Many different security measures are suggested for ships under piracy threat by organisations such as the International Maritime Organisation. The effectiveness of the respective measures is discussed thru out the shipping industry, and different ship operators make different choices. It is important for the security of international shipping to further develop the anti-piracy measures.
Research has been carried out to describe piracy structures and also to analyse the effects on shipping. It has been shown that piracy is not random and that factors such as seize, speed, cargo and ship vulnerability affect the probability of a pirate attack (Meija et. al. 2009). More research is however needed to further describe the causal relationship that governs the probability and the consequences of an attack.
Results from research in risk-based ship design shows that rational risk-based analysis procedures can be used as a decision support tool to facilitate increased safety. The methods have been shown to be able to quantify safety risks as a result of failure of technical systems in their self, as well as incidents due to a combination of technical failure and human decisions. The merits of probabilistic risk assessment has however so far not been fully researched for security risks. The military practise regarding threat assessment and risk analysis for antagonistic threats (NATO RTO 2008) is nevertheless a indication of that it is likely that probabilistic risk assessment also can be very well suited for security risks such as piracy.
The aim of this study is to evaluate how, based on probabilistic risk assessment procedures, the operation under piracy threat off the Horn of Africa can be analysed. This to support ship owners risk management, development of anti piracy measures and rule making. The purpose of introducing probabilistic risk assessment into the analysis of pirate attacks is to meet safety goals more effectively through a well-balanced combination of proactive and reactive measures whilst keeping focus on the intended overall purpose of the particular ship.
Based on research on piracy structures this study collects and documents pirate capacity, intention and opportunity to perform attacks based on expert judgment. This information is used as an input to an influence diagram approach to model the network of influences on a pirate attack (IMO 2002). Tools from military security-risk analysis (NATO RTO 2008) and military operational research (Jaiswal 1997) are used in the influence analysis to structure the analysis and to capture and describe relevant aspects.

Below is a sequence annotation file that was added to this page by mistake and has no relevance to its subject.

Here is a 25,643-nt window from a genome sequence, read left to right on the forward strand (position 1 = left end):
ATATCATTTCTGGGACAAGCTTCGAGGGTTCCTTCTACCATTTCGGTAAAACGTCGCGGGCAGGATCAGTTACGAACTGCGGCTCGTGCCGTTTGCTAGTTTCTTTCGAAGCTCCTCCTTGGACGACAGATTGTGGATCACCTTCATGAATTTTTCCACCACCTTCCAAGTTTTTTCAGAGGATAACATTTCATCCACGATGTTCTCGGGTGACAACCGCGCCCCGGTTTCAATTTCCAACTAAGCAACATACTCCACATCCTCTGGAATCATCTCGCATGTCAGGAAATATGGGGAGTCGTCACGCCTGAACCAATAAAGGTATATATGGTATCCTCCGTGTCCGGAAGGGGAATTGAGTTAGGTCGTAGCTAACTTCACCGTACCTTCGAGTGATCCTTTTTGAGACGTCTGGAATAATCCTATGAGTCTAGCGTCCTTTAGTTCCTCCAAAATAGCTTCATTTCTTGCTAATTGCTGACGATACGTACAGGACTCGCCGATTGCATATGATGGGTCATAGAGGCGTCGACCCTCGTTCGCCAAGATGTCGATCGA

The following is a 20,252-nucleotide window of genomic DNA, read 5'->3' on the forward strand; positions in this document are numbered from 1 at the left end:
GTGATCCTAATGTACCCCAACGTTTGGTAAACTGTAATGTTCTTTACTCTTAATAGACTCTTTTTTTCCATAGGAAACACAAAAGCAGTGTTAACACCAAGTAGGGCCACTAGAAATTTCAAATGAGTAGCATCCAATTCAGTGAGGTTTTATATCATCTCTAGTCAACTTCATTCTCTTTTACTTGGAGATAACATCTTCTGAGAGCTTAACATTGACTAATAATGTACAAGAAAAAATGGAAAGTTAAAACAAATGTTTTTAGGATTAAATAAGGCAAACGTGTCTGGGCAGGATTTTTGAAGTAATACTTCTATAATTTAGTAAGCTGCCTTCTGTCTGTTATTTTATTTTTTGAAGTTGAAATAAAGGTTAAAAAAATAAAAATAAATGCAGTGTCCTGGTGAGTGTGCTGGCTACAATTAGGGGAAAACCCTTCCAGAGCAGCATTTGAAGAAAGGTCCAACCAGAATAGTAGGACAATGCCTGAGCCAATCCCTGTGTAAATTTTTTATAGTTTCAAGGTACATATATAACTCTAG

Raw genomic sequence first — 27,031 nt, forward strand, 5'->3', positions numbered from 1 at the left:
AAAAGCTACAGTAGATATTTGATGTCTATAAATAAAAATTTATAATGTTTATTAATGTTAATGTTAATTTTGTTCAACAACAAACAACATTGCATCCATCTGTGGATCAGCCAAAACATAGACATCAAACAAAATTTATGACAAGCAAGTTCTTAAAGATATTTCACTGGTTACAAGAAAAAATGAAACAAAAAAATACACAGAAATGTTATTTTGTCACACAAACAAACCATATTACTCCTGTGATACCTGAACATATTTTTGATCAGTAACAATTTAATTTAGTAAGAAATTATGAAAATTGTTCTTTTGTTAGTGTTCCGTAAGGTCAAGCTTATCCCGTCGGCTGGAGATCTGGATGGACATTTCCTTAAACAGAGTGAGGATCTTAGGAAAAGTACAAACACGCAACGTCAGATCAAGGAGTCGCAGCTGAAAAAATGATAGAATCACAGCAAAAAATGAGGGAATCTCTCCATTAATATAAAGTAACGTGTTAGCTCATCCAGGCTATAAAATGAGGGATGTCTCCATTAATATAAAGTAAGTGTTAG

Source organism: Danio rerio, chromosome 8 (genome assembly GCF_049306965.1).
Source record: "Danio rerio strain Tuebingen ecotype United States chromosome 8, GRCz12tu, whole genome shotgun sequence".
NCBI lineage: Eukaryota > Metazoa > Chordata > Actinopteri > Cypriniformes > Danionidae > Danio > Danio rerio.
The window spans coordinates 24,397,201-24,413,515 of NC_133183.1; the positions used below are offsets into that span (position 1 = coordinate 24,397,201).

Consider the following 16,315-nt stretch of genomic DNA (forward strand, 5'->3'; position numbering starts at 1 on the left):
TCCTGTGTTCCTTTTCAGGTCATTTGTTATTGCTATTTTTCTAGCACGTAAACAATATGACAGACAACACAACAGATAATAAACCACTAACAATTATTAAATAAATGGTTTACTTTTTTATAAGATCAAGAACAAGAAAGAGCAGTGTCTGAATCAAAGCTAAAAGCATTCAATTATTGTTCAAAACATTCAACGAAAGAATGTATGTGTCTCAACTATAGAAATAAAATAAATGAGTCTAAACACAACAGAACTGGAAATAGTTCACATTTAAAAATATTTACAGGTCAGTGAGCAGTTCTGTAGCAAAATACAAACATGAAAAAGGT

The output of the influence analysis serves as system description for hazard identification and risk analysis.
The risk analysis output follows requirements on safety scenarios for risk-based ship design (Vassalos 2009) and the IMO formal safety analysis (IMO 2002). It is therefore possible to use the analysis output in ship owners risk management and maritime safety work.
The investigation also develops a test scheme for evaluating the output of the risk analysis against data from piracy reports. Based on statistical comparisons between analysis output and the piracy reports the reliability and sensitivity of the analysis is tested.
The outcomes of the study are:
- a stringent documentation of the pirates’ capacity, intention and opportunity to perform attacks,
- a better understanding of the casual relationships that governs the probability and consequences of an attack,
- a statistically tested risk analysis, and
- knowledge on the sensitivity of the risk analysis and the possibilities of the model to capture aspects of risks associated with piracy attacks.
ELLIS, J., FORSMAN, B., and Dausendschoen, K., Dangerous goods transport with open-top container vessels – risk analysis. SAFEDOR Deliverable D4.8.2., 2008.
IMO, Guidelines for formal safety assessment (FSA) for use in the IMO rule-making process, International Maritime Organisation, United Nations, 2002.
Jaiswal, N. K., Military Operations Research, Quantitative Decision Making, Kluwer Academic Publishers, 1997.
Mejia, M. Q. Jr, Carioub, P., and Wolff, F-C. Is maritime piracy random? Applied Economics Letters, 2009, 16, pp. 891–895.
NATO RTO, Improving Common Security Risk Analysis, RTO Technical Report TR-IST-049, Research and Technology Organisation of NATO, 2008.
VASSALOS, D. ed., Risk-Based Ship Design – Methods, Tools and Applications, Springer, 2009.